The worldwide effects of corruption are becoming well documented across the globe. It impacts people, businesses and countries. One of the lesser discussed effects is on national and international investment policies. The Chinese are by far the largest creditor of Venezuela, having made a reported US$65 billion in loans to the country since 2007. This money was targeted largely at infrastructure projects such as oil refineries, mines and railways. Unfortunately, not only for China but for the people of Venezuela, it appears that a large portion of these loans simply went to line the pockets (or Swiss bank accounts) of Venezuelan government officials and officials of the country’s state owned enterprises, such as the national energy company Petróleos de Venezuela (PDVSA).
According to the Financial Times, Venezuela engineered a default in May this year under which it has deferred paying the principal — and only honoured the interest — on outstanding debts estimated at between US$20 billion and US$24 billion. Unfortunately for the Chinese, reports the FT, ‘worse may be yet to come. Venezuelan inflation is running at about 800 per cent and a chronic shortage of US dollars is preventing Caracas from paying some of the contractors that keep its oil supplies flowing. Since China’s loans are secured against this dwindling output of oil, pulses are racing in Beijing. In addition, some of the projects undertaken with Chinese money, including a partly built high-speed railway, have been vandalised and abandoned’.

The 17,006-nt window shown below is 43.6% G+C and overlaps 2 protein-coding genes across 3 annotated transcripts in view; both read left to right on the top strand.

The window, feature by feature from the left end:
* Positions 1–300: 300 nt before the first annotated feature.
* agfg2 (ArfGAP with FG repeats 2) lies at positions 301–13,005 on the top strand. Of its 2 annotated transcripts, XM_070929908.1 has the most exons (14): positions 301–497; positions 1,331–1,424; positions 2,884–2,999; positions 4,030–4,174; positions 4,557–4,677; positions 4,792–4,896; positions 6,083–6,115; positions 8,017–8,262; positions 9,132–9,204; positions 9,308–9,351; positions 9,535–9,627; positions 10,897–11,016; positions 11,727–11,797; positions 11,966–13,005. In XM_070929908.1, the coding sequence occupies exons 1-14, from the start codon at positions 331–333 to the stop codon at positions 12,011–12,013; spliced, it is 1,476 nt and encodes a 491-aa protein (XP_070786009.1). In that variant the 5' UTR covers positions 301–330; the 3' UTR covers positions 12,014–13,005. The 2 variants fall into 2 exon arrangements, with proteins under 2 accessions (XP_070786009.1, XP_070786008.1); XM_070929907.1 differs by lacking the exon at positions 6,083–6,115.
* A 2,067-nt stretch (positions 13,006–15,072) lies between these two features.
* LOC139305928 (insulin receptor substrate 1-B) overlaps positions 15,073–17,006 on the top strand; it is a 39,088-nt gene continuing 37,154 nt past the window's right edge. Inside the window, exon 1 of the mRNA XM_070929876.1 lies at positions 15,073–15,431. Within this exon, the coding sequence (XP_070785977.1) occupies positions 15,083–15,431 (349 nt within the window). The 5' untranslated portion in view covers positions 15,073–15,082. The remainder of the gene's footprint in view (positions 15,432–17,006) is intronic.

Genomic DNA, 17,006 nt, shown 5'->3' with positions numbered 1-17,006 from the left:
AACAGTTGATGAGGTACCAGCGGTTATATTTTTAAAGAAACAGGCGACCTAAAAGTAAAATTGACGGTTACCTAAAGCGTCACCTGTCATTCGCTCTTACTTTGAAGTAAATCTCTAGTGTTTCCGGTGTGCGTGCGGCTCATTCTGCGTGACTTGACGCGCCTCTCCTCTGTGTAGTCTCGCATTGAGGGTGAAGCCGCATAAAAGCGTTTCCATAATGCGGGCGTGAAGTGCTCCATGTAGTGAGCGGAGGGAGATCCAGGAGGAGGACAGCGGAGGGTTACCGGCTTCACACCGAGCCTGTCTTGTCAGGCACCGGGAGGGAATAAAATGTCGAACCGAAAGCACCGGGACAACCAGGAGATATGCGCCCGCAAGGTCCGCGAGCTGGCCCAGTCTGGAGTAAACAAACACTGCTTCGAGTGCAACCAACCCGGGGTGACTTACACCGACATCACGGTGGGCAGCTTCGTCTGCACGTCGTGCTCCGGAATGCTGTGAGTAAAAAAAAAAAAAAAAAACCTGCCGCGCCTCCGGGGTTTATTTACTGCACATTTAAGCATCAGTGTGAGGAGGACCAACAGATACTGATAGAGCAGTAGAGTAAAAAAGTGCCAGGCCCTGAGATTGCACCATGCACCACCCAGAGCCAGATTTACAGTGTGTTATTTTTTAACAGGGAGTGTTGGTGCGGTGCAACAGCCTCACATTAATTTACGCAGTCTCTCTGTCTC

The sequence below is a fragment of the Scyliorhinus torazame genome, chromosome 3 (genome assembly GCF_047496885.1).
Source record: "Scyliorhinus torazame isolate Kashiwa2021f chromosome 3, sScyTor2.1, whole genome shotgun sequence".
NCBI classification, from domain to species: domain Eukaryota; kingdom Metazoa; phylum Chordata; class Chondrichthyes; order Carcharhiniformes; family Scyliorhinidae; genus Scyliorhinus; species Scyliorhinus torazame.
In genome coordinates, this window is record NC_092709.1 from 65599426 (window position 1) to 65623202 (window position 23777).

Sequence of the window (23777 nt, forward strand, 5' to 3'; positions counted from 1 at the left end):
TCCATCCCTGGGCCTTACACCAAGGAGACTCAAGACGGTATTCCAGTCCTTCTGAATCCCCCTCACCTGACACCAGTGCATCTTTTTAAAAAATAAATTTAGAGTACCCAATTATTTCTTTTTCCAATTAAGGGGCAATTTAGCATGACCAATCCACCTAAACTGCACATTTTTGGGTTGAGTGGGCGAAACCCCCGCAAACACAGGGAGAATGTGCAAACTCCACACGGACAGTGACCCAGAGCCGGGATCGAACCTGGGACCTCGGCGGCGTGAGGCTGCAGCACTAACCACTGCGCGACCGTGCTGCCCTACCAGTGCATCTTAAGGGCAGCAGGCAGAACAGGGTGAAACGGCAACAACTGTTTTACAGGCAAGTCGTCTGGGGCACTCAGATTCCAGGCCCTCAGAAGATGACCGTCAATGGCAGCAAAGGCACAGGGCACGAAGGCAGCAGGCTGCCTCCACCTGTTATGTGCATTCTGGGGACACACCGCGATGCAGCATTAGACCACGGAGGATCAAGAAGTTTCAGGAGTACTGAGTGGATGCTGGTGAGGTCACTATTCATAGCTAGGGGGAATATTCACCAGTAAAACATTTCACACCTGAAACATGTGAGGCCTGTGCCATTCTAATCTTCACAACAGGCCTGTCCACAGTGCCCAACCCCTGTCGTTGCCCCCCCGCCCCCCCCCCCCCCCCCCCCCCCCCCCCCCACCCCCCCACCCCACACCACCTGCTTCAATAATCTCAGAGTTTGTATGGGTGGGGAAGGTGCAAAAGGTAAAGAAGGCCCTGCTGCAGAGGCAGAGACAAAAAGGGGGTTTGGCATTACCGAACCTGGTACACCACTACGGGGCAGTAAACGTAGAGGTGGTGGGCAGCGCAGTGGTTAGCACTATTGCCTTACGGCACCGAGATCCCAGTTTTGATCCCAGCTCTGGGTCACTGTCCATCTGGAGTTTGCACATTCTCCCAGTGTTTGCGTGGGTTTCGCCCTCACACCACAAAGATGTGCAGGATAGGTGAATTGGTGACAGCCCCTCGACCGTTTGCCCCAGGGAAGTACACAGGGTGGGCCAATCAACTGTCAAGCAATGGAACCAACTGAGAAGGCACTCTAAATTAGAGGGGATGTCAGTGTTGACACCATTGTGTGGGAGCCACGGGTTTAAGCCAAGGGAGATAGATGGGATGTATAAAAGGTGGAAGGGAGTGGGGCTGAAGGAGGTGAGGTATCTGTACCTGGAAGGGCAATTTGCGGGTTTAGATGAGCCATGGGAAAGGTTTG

The bilateral loans may have been seen as an extension of Chinese foreign policy. But given the precarious nature of the Venezuelan economy and indeed its entire energy producing infrastructure, the Chinese government may well have found itself in a very difficult position for repayment of these loans. Most interestingly, the FT article makes clear that it views China as an important player in international infrastructure development. However, it advises China’s leaders that ‘for its own sake and that of the countries it lends to, it should borrow more liberally from the west’s playbook, assessing country risks on the basis of governance, transparency and due process’.